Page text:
The Lacuna

by Barbara Kingsolver

by Barbara Kingsolver

Born in the US and reared in a series of provincial households in Mexico, Harrison Shepherd is mostly a liability to his social-climbing mother, Salomé; his fortunes remaining insecure as Salomé finds her rich men-friends always on the losing side of the Mexican Revolution.


Harrison aims for invisibility, observing his world and recording everything in his notebooks with a peculiar selfless irony. Life is what he learns from servants putting him to work in the kitchen, errands he runs on the streets. Then, one day, he ends up mixing plaster for famed Mexican muralist, Diego Riviera – which leads to a job in Riviera’s house, where Harrison makes himself useful to the muralist, his wife Frida Kahlo and the exiled Bolshevik leader, Lev Trotsky.


A violent upheaval sends him to the US. In Carolina, he remakes himself in America’s hopeful image and finds an extraordinary use for his talents of observation. But political winds continue to volley him between north and south, in a story that turns many times on the unspeakable breach – the lacuna – between truth and public presumption.


Publisher: Faber

About the author

  • Barbara Kingsolver

    American novelist known for her anti-establishment stance, and the winner of the 2010 Orange Prize for Fiction, with The Lacuna...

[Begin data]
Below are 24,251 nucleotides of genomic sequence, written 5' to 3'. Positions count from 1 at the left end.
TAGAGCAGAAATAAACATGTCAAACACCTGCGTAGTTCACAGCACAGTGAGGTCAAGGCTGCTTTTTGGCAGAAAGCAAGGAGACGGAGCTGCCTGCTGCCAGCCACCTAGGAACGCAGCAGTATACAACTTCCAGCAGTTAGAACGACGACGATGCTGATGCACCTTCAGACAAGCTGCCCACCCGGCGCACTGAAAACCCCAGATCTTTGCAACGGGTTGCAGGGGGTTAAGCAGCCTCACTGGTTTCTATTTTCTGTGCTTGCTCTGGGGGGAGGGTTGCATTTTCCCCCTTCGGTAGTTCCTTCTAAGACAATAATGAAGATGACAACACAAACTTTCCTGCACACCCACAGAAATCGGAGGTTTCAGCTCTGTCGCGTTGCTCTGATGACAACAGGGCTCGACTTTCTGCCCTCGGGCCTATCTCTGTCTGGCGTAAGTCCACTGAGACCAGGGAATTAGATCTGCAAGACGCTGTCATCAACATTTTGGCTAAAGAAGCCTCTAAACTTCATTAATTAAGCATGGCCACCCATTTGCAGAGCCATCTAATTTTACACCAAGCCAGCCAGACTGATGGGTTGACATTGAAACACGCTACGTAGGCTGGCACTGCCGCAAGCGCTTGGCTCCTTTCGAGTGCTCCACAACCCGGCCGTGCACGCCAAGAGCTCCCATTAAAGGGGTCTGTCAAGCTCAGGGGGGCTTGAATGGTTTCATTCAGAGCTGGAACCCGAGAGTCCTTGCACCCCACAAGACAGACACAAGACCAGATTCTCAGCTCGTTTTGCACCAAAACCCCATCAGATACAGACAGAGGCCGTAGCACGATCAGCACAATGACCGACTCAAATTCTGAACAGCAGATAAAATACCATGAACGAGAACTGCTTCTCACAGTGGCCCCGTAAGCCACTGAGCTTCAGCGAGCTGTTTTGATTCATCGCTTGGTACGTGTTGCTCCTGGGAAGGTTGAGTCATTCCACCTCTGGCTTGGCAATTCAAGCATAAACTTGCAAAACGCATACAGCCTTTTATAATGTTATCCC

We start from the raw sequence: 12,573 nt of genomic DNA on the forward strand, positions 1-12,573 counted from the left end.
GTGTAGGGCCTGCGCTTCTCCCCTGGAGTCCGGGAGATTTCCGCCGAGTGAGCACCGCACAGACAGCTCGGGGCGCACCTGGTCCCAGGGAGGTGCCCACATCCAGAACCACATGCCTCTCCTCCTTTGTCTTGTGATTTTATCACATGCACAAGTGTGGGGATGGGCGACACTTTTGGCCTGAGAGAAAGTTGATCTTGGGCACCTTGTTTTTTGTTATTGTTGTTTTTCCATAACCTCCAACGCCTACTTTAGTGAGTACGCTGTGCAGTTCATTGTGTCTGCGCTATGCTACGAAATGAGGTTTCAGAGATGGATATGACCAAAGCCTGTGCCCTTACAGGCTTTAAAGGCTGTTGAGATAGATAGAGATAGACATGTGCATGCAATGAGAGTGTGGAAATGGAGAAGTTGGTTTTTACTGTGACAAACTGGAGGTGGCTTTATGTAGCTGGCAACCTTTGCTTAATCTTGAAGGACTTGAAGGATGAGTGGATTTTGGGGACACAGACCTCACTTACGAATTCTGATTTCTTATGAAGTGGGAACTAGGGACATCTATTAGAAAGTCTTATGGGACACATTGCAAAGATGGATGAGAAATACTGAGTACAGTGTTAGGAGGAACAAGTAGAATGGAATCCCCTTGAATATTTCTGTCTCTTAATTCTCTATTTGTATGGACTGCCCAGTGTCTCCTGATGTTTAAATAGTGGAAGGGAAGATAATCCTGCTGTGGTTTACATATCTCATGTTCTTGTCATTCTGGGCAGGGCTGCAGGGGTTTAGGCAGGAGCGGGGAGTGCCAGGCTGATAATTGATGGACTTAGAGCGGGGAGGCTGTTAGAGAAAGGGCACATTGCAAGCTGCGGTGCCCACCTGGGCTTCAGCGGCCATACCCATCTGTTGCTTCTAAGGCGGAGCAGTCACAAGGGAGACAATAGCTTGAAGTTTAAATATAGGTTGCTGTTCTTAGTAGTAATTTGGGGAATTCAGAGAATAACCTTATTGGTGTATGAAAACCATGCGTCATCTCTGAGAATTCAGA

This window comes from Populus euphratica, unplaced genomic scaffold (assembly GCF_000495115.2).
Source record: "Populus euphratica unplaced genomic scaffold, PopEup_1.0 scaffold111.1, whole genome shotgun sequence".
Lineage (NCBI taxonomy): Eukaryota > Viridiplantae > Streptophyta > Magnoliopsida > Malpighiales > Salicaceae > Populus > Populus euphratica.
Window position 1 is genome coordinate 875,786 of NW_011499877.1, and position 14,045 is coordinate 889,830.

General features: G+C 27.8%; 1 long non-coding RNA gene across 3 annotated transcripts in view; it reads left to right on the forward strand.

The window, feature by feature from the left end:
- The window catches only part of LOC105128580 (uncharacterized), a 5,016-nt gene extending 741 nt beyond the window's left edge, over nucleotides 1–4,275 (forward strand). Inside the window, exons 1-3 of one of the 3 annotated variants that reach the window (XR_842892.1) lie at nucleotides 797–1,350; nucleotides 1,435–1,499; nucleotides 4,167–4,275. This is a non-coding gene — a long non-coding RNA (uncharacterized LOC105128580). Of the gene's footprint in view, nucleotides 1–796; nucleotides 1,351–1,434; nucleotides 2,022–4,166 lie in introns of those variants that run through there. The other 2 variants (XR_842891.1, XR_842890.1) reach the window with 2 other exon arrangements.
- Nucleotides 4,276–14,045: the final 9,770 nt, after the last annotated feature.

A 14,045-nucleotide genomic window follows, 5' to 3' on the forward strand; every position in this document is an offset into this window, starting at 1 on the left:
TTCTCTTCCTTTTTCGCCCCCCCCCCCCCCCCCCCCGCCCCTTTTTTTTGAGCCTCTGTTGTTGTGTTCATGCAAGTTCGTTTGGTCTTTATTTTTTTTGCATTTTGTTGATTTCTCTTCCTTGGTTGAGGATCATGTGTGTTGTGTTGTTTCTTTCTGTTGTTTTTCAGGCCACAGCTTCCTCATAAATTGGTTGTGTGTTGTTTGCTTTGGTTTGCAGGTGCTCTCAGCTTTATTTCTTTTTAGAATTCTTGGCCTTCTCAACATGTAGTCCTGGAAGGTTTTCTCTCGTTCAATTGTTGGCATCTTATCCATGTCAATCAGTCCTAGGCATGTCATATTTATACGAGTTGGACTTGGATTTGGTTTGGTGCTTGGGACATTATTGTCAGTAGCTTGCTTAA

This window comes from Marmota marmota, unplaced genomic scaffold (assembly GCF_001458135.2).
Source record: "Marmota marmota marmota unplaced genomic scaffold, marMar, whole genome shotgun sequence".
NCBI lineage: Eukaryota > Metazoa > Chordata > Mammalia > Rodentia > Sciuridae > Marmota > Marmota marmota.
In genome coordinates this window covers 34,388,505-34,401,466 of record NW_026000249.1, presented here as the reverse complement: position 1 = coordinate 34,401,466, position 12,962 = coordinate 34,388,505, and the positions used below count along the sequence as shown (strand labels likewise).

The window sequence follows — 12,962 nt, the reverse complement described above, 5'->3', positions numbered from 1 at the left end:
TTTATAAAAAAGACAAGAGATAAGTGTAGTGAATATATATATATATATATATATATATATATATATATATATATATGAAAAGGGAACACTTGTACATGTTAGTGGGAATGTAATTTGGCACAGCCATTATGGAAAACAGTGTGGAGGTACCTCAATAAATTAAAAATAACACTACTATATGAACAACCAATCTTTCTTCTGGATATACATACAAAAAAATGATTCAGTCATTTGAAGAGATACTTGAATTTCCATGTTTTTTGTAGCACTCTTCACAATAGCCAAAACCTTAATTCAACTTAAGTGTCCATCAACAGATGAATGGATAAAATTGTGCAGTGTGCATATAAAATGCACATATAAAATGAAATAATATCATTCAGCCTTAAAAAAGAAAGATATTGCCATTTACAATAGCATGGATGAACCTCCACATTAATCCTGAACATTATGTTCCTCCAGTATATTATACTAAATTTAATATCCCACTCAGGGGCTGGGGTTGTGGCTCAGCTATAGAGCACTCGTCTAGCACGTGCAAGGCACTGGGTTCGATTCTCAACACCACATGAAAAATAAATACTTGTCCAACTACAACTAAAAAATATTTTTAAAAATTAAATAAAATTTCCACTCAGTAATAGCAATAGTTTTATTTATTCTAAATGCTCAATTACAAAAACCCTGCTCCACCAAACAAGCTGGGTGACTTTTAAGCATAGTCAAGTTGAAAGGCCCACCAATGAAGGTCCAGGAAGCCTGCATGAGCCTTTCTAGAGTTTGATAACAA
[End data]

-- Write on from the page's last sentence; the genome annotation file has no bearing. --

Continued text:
Barbara Kingsolver was born in Annapolis, Maryland but was raised near Carlisle, Kentucky, 'in the middle of an alfalfa field... between the opulent horse farms and the impoverished coal fields.' Her parents were medical and public-health workers who briefly embarked on an expedition to the Congo when Kingsolver was a child. Kingsolver describes her childhood as a rather solitary one, and used the time she spent by herself to stimulate an 'elaborate life of the mind.'

    Kingsolver attended DePauw University in Greencastle, Indiana on a music scholarship, studying classical piano. Eventually, however, she changed her major to biology.In 1986, she won an Arizona Press Club award for outstanding feature writing. Her first novel, The Bean Trees, was published in 1988.

    Her subsequent books include The Poisonwood Bible (1998) and Prodigal Summer (2000); a poetry collection, Another America (1992) and the essay collections High Tide in Tucson (1995) and Small Wonder: Essays (2002). The Poisonwood Bible (1998) was a bestseller that won the National Book Prize of South Africa, made finalist for the Pulitzer Prize and PEN/Faulkner award, and was chosen as an Oprah's Book Club selection. In 2000, Barbara was awarded the National Humanities Medal by President Bill Clinton.

    She lives with her husband Steven Hopp and their two daughters, Camille and Lily, on a farm in Southwest Virginia. Her book, Animal, Vegetable, Miracle describes their first year on the farm and their quest for self-sufficiency.

    Barbara Kingsolver
    Barbara Kingsolver

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